The Lost Amazon: The Photographic Journey of Richard Evans Schultes

Description

160 pages
Contains Photos
$45.00
ISBN 1-55365-078-6
DDC 986.1'6'00222

Author

Publisher

Year

2004

Contributor

Reviewed by J.H. Galloway

J.H. Galloway is a professor of geography at the University of Toronto
and the author of The Sugar Cane Industry.

Review

This is an extraordinary book. On picking it up, one is struck by the
beauty of its design and production. The generous page size, the
exceptional quality of the paper, the choice of typefaces, the careful
integration of text and illustrations, the delicate ivory patterning of
botanical designs on the wide margins, and the superb photographs all
draw you into the book and make you want to know about its subject,
Richard Evans Schultes, even if you have never heard of him before or
had no prior interest in Amazonia.

Schultes was a Bostonian, educated at Harvard, and for many years a
professor of botany at Harvard. He died in 2001. His area of field
research was northwest Amazonia, largely in Colombia, where he spent the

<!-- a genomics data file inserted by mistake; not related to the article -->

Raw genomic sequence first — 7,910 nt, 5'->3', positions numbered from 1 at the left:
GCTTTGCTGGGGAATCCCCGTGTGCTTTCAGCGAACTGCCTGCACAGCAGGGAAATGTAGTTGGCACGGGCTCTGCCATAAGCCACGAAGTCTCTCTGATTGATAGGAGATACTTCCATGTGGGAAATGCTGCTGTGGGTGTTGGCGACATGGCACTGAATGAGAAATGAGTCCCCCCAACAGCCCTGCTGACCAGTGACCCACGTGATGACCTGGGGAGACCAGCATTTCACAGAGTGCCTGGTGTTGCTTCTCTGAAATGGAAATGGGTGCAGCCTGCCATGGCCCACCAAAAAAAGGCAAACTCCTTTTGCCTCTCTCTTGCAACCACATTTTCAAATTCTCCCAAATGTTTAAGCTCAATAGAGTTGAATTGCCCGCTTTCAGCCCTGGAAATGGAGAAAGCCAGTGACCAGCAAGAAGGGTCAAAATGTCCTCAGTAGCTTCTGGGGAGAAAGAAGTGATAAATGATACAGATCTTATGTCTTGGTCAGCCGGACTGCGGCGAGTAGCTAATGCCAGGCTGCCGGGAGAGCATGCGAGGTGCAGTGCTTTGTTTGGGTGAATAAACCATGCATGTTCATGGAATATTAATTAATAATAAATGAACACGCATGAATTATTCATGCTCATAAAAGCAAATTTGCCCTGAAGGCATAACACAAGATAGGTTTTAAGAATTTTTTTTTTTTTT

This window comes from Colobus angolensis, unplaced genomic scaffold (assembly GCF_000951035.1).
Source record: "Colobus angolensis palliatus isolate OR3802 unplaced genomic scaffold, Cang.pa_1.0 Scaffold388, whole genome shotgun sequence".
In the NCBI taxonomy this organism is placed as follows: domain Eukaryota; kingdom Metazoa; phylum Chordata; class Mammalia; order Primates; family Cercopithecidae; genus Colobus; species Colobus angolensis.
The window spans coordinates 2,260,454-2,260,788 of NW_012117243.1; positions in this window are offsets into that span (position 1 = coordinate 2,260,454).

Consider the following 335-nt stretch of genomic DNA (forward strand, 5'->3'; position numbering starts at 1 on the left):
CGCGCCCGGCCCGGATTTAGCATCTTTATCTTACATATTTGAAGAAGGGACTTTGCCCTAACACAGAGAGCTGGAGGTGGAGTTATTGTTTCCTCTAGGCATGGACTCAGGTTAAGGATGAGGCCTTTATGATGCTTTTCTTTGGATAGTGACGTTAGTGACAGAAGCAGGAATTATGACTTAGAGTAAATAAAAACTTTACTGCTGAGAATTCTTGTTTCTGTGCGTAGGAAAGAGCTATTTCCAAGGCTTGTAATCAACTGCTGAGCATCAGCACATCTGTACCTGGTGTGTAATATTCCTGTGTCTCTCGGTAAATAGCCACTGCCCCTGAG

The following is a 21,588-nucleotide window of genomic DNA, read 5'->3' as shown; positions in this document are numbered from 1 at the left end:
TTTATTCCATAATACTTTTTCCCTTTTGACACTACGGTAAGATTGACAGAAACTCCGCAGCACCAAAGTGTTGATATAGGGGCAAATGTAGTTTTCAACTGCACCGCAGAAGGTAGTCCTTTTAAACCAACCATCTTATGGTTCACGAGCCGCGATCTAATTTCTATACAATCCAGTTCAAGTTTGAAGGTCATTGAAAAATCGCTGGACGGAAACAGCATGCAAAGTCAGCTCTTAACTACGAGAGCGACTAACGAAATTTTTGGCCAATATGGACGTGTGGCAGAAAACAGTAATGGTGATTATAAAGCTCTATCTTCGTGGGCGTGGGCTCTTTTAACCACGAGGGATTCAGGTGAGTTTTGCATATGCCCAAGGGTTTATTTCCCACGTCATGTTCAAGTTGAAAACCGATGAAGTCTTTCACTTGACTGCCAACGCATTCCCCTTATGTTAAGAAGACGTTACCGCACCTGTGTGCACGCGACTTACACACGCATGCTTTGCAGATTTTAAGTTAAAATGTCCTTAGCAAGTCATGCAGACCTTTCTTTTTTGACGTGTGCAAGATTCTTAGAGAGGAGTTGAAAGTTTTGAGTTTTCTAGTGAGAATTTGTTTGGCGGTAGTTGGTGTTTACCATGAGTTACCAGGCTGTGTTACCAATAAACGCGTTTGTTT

years 1941–53 travelling by canoe, with only one or two companions,
living with and learning from the Indians in regions that had seldom if
ever before been visited by outsiders. During his time in the Amazon, he
collected “some thirty thousand botanical specimens, including two
thousand novel medicinal plants and three hundred species new to
science,” became “the world authority on toxic, medicinal, and
hallucinogenic plants,” and is now widely recognized as “the
greatest botanical explorer of the twentieth century.”

He was also a very fine photographer. The Lost Amazon begins with a
brief, previously published account of his explorations, which provides
the context for the pages of black-and-white photographs that follow.
There are landscapes, river scenes, and photos of Indians.
Shamans—from whom he learned a great deal about the psychoactive
properties of plants—are frequent subjects, some in elaborate dress.
Idyllic scenes of young boys fishing contrast with a double portrait in
which one boy is asleep, the other uneasily awake, the concern on his
face perhaps a premonition of the world he is about to lose.

The Lost Amazon is an elegant homage paid by a student to his teacher.
For those who appreciate fine bookmaking, it is a volume to treasure.

Citation

Davis, Wade., “The Lost Amazon: The Photographic Journey of Richard Evans Schultes,” Canadian Book Review Annual Online, accessed May 19, 2024, https://cbra.library.utoronto.ca/items/show/15103.